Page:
In the wake of the dissolution of the Soviet Union, secessionist forces carved four de facto states from parts of Moldova, Georgia, and Azerbaijan. Ten years on, those states are mired in uncertainty. Beset by internal problems, fearful of a return to the violence that spawned them, and isolated and unrecognized internationally, they survive behind cease–fire lines that have temporarily frozen but not resolved their conflicts with the metropolitan powers. In this, the first in–depth comparative analysis of these self–proclaimed republics, Dov Lynch examines the logic that maintains this uneasy existence and explores ways out of their volatile predicament.
Drawing on extensive travel within Eurasia and remarkable access to leading figures in the secessionist struggles, Lynch spotlights the political, military, and economic dynamics—both internal and external—that drive the existence of South Ossetia, Abkhazia, Transnistria, and Nagorno-Karabakh. He also evaluates a range of options for resolving the status of the de facto states before violence returns, and proposes a coordinated approach, spearheaded by the European Union, that balances de facto and de jure independence and sovereignty.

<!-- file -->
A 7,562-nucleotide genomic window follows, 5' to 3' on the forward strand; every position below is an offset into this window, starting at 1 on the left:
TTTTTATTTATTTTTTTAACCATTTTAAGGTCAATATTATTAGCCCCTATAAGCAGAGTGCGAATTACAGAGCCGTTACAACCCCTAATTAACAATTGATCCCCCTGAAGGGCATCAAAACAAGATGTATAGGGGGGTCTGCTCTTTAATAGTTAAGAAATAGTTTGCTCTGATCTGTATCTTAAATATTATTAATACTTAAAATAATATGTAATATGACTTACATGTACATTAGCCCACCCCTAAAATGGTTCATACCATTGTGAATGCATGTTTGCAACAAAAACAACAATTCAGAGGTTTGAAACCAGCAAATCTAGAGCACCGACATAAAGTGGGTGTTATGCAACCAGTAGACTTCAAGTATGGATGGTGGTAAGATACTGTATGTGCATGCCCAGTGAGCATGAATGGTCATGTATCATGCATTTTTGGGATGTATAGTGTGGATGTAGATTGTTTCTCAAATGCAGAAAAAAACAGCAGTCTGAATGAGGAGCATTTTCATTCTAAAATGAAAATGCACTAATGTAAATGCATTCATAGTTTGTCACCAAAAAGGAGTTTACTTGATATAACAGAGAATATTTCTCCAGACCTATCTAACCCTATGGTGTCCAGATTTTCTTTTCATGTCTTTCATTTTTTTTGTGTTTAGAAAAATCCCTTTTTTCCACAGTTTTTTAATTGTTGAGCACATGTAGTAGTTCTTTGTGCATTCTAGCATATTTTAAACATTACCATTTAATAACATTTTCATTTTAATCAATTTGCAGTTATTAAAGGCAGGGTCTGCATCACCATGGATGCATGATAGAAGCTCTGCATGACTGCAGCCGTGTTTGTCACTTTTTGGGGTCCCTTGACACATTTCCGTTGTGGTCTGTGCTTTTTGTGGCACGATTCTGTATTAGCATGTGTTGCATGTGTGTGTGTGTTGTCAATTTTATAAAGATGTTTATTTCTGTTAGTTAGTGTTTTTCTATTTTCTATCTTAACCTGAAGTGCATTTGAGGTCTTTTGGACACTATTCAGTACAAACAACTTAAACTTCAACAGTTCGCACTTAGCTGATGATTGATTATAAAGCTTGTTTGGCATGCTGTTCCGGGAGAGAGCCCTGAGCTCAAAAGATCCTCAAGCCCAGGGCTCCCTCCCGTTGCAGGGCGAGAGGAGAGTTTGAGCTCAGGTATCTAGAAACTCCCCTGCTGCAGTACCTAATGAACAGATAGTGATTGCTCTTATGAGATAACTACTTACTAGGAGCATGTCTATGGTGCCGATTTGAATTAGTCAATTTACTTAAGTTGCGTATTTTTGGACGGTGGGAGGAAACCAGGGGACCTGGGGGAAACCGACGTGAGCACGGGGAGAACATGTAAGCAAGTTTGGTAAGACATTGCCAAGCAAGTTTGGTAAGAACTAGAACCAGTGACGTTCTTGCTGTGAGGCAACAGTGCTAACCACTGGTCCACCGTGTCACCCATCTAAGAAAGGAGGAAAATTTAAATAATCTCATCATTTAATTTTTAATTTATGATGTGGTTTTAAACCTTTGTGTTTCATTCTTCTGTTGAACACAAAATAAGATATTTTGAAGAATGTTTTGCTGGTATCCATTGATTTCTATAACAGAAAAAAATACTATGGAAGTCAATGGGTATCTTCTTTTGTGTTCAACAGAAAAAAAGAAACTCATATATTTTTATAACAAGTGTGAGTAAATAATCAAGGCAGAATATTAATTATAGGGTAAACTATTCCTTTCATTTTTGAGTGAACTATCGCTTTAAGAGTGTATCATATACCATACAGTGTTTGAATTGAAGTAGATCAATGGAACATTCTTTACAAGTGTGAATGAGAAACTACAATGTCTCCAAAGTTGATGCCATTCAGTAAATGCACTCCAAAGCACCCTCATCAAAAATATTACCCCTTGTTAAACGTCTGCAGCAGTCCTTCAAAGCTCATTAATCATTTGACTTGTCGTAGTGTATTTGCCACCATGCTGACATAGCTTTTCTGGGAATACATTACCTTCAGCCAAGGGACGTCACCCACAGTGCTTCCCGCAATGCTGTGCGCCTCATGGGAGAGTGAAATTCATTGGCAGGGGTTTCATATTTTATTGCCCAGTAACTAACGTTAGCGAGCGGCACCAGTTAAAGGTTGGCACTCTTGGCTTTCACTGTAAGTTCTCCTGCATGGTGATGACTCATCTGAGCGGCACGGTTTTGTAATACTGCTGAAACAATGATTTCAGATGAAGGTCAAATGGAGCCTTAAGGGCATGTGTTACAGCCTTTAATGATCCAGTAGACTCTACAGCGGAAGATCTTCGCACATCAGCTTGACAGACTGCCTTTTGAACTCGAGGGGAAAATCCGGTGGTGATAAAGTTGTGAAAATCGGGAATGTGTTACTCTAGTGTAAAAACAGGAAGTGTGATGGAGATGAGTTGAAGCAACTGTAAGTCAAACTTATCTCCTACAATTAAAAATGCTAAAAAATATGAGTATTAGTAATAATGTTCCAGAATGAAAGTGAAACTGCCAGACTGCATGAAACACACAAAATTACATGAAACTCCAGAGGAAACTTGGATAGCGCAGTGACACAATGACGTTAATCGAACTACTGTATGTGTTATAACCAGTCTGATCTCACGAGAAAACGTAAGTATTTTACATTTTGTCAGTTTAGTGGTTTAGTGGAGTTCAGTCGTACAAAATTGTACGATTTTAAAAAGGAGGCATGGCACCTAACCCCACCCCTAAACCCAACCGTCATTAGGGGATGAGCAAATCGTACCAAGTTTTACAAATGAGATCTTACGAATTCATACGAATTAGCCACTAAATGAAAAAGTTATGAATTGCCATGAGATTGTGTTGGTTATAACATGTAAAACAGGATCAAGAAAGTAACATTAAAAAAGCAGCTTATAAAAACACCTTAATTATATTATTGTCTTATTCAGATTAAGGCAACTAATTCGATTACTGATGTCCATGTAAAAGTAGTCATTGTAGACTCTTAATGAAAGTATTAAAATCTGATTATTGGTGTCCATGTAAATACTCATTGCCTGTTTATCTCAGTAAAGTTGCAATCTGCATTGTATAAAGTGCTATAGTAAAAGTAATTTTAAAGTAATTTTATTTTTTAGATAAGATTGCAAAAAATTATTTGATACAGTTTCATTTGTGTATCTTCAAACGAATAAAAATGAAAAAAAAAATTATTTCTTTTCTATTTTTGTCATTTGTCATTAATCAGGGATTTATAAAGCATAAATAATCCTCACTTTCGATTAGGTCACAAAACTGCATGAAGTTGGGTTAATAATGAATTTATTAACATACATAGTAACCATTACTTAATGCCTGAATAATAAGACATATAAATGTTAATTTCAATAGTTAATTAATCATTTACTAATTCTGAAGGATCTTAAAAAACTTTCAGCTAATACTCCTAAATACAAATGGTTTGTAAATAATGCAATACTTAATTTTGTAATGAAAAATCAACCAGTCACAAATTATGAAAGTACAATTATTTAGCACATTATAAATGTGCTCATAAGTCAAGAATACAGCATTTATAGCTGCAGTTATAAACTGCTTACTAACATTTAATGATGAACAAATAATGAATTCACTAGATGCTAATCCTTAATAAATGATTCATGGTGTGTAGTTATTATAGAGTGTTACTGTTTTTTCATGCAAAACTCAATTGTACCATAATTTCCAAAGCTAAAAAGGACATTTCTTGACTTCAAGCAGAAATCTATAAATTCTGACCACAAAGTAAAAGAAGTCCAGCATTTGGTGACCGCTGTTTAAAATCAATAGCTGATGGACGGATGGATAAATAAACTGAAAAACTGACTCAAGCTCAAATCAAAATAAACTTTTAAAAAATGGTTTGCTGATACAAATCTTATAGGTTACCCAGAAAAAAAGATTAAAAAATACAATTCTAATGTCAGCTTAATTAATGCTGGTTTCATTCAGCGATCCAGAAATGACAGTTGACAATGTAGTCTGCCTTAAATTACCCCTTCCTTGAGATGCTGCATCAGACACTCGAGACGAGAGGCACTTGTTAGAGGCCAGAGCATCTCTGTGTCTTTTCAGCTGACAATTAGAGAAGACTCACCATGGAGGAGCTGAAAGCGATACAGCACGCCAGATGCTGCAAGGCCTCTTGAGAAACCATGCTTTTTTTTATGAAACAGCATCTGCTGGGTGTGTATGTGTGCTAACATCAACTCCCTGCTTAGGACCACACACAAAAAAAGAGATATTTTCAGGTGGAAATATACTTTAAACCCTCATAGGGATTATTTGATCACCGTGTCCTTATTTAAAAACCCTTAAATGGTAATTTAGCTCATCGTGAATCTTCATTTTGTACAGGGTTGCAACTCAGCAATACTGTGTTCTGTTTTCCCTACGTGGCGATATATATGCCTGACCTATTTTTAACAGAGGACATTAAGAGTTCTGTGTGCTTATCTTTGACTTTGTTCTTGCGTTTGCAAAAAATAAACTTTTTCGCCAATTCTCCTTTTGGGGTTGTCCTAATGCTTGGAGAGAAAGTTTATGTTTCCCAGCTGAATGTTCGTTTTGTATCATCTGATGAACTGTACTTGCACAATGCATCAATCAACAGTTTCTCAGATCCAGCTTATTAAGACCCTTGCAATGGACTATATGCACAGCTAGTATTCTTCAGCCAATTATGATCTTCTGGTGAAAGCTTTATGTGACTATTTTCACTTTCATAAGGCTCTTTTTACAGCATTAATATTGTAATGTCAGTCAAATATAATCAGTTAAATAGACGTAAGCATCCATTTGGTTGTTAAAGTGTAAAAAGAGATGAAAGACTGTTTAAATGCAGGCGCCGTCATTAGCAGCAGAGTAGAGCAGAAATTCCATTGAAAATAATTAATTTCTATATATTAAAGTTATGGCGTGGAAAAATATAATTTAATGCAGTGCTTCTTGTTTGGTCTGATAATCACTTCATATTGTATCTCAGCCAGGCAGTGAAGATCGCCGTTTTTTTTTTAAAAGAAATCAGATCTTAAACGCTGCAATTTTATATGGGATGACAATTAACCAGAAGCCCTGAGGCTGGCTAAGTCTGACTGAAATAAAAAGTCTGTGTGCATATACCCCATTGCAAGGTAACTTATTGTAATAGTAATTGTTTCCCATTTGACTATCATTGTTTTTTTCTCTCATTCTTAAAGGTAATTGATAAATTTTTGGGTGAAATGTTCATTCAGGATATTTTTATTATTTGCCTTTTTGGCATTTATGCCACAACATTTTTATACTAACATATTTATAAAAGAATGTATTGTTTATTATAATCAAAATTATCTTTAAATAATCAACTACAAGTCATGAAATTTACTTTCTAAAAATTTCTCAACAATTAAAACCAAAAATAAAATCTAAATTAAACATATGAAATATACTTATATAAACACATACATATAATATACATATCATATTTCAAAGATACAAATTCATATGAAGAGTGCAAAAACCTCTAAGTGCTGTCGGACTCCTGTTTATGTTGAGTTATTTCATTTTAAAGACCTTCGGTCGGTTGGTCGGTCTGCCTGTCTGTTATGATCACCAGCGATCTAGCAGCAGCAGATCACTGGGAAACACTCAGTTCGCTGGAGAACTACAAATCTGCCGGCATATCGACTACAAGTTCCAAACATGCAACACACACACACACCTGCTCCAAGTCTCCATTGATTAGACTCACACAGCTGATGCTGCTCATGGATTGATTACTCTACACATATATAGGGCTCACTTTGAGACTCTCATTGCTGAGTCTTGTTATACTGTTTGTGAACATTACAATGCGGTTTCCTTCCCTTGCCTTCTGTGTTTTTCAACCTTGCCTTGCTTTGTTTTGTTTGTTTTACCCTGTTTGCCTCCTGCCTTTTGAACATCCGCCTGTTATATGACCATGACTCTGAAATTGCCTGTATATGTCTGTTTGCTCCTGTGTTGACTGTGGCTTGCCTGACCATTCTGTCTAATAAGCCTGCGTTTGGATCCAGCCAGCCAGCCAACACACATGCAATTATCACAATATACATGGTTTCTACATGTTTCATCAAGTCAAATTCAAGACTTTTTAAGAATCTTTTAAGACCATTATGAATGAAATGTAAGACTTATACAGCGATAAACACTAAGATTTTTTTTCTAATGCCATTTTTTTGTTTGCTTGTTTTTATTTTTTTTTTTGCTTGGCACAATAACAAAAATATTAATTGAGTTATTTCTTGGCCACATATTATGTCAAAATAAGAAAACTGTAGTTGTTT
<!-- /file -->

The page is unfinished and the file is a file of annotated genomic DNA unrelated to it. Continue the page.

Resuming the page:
Slim but packed with information and insight, this volume also offers instructive lessons about the dynamics of intrastate and ethnic conflict and the merits of autonomy and power sharing in places as diverse as Kosovo, Northern Cyprus, and Chechnya.